Malta is expected to reach pre-pandemic levels of economic activity around the middle of the year, according to the European Commission’s Winter 2022 Economic Forecast.
After a considerable decline (-8.2 per cent) in 2020, real GDP growth is estimated to have rebounded strongly to 5.9 per cent in 2021 – making Malta the country with the highest rate of growth in the EU. This growth is driven by a strong performance in the first three quarters of the year, when the improvement of the COVID situation locally allowed for a significant relaxation of restrictions.
Improved business and consumer sentiment, as well as a recovery in tourism supported the economy. Growth is estimated to have been negative in the last quarter of 2021 and to remain muted in the first quarter of 2022, affected by the surge in infections in late 2021, the resulting tightening of restrictions, low tourist numbers, continued disruptions in global value chains and negative effects of price increases in shipping and transport.
Looking ahead to the rest of 2022, growth is expected to pick up again as domestic demand recovers, supported by the implementation of the Recovery and Resilience Plan. Real GDP is forecast to grow by 6.0 per cent in 2022 and 5.0 per cent in 2023. As a result, Malta is expected to reach pre-pandemic levels of economic activity around mid-2022.
Inflation in Malta increased only moderately in 2021 when compared to the rest of the EU. The report notes that the Government has also expressed a commitment to continue to limit energy prices growth in 2022. Nonetheless, the increase in food, transport and imported goods prices and a gradual recovery in the tourism and hospitality sectors are set to drive up price pressures in 2022. After increasing to 2.1 per cent in 2022, inflation is expected to be at 1.9 per cent in 2023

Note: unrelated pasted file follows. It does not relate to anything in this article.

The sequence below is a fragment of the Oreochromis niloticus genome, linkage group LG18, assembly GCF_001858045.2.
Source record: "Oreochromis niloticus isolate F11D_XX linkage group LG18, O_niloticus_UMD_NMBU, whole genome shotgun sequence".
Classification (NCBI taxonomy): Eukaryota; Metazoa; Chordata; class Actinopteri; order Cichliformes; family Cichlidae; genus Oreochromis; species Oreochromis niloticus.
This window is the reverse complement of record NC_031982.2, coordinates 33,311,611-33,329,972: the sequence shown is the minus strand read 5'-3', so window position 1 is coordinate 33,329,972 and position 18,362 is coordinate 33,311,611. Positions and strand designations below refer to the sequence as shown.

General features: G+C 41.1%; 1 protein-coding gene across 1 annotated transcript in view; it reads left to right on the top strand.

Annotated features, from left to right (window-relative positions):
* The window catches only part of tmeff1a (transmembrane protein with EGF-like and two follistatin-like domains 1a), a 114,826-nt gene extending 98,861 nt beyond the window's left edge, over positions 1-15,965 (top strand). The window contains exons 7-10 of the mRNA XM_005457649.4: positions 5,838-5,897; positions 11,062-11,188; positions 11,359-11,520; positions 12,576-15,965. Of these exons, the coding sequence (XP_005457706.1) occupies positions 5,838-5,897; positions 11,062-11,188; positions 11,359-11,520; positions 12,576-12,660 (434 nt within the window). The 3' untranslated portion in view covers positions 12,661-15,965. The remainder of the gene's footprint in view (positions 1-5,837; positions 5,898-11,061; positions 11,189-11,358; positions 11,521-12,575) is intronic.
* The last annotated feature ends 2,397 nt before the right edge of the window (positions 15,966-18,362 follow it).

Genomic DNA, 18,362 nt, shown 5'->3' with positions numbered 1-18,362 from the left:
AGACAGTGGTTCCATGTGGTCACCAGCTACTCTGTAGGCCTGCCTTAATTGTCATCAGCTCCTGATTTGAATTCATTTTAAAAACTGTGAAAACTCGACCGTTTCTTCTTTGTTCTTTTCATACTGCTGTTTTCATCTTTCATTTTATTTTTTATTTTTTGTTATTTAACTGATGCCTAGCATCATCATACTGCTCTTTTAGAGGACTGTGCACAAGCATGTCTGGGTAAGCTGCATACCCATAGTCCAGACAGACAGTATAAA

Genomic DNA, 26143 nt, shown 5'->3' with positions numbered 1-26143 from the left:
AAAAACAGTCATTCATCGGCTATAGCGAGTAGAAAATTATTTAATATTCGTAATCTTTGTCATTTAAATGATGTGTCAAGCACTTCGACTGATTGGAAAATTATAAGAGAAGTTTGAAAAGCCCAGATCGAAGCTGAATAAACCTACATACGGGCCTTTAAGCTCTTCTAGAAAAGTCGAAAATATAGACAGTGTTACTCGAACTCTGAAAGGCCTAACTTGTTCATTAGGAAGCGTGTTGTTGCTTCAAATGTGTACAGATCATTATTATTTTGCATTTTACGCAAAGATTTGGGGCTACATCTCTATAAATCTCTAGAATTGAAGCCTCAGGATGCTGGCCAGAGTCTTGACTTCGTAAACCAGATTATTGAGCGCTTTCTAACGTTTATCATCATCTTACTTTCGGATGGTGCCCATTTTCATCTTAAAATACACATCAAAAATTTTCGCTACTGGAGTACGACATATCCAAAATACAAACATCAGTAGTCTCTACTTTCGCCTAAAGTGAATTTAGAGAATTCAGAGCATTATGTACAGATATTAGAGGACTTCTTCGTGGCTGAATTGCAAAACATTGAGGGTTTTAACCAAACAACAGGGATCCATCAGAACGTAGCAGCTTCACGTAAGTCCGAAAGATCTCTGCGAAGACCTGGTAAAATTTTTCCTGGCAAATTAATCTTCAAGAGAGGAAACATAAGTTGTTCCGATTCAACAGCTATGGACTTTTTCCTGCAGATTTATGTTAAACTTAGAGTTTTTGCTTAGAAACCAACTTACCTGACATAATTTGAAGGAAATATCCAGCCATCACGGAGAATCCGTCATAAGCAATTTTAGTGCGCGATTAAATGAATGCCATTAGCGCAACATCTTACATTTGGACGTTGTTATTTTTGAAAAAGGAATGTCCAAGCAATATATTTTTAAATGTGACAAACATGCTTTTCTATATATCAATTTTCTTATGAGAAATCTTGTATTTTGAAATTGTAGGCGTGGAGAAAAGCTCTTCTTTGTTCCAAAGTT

While the European Commission’s outlook for Malta was generally positive, the report noted the potential negative consequences of Malta being put on the Financial Action Taskforce’s (FATF) greylist, making it a jurisdiction under increased monitoring for financial crime.
With regard to the broader situation in Europe, the report states that the EU economy entered the new year on a weaker note than previously projected, due to similar difficulties faced by Malta. Following a strong recovery by 5.3 per cent in 2021, the EU economy is now forecast to grow by 4.0 per cent in 2022, as in the euro area, and by 2.8 per cent in 2023 (2.7 per cent in the euro area).
However, it is expected that the impact on the economy caused by the current wave of infections will be short-lived and that most of the supply bottlenecks will fade in the course of the year. Inflationary pressures are expected to moderate towards the end of the year. Looking beyond this short-term turbulence, a continuously improving labour market, large accumulated savings, still favourable financing conditions, and the full deployment of the Recovery and Resilience Facility (RRF) are all set to support a prolonged and robust expansionary phase.
Reacting to the report, the Government noted that Malta currently had the highest rate of growth in the EU, while committing itself to facilitating the country’s continued recovery and being “a shield for Maltese families.”
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